Few people would argue that absinthe is the most romantic drink in all of history. Although many of us have heard about absinthe, not many people have any real knowledge of the beverage and a much smaller percentage has actually drunk it. That is why this article is designed to uncover the truth about absinthe, while enjoying some of its notorious history and bringing the reader up to date on absinthe today.
Absinthe was first concocted about 200 years ago in the Swiss village of Couvet, although there are two versions of the story regarding who should be credited with the original absinthe recipe. Evidently there were sisters named Henriod who were prescribing their anise-flavored all-purpose tonic years before a French doctor, Pierre Ordinaire, staked his claim as the inventor.
Whether or not the Henriod sisters deserved the credit, it was Ordinaire who sold the absinthe recipe to the Dubied-Pernot family, who then proceeded to set up the world's first absinthe distillation plant.
Decades passed and absinthe grew more popular, becoming known more for the effects of the so-called Green Fairy -- artistic inspiration, dreams and visions -- than for the healing benefits of what was once a medicinal tonic. But it was between 1875 and 1915 when the absinthe rage was truly in full swing. That was when such noted artists as Van Gogh, Picasso, and Degas were creating immortal images of absinthe drinkers, and it was being written about by the likes of Ernest Hemingway, Oscar Wilde and Rimbaud.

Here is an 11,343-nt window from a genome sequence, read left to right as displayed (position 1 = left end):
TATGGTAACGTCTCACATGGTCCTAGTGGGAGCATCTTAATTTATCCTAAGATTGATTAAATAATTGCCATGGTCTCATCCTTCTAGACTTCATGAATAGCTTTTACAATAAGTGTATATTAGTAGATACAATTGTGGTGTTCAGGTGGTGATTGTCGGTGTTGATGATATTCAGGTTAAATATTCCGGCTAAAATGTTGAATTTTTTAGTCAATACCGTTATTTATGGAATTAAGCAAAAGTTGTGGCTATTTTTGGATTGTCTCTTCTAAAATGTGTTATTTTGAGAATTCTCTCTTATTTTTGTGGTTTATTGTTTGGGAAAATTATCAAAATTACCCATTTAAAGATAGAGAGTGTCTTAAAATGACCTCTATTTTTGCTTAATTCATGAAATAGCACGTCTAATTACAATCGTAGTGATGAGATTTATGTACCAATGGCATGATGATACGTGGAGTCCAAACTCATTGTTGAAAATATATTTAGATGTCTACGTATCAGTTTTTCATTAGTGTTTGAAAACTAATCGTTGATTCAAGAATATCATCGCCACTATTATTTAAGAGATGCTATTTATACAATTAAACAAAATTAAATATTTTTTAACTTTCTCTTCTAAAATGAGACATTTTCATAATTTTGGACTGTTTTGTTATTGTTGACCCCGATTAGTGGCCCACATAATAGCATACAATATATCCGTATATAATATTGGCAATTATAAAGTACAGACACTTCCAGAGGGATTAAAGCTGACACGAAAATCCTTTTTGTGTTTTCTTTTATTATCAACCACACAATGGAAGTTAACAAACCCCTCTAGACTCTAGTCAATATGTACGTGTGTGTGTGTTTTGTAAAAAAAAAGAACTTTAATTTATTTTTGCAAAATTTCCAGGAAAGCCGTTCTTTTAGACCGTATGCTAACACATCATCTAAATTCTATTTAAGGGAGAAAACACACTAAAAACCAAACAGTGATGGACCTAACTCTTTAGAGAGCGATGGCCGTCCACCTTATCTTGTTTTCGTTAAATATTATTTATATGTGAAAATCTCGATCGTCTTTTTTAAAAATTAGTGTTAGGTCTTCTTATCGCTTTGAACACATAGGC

Not everybody was enamored with absinthe, however. Those opposed to it included the French government, who claimed that, as World War I was starting, the powerful alcoholic drink was harming the national defense effort. Another claim was that the wormwood ingredient in absinthe caused insanity, a myth fueled by the horrible murder in 1905 by Jean Lanfray of his family, an event supposedly induced by drinking the green demon. Also, absinthe was the first liquor advertised at the female market, an effort that succeeded in bringing women, for the first time, into Parisian drinking establishments, a trend of which the establishment did not approve. France banned absinthe in 1915, three years after its prohibition in the USA and several other European nations.
Today, the bans on absinthe are being removed, albeit slowly, in Europe and North America. However, the situation in the United State is that absinthe may be consumed and possessed, but it cannot be legally produced or sold. Fortunately, Americans who want to try absinthe are able to buy it legally through sources on the internet.
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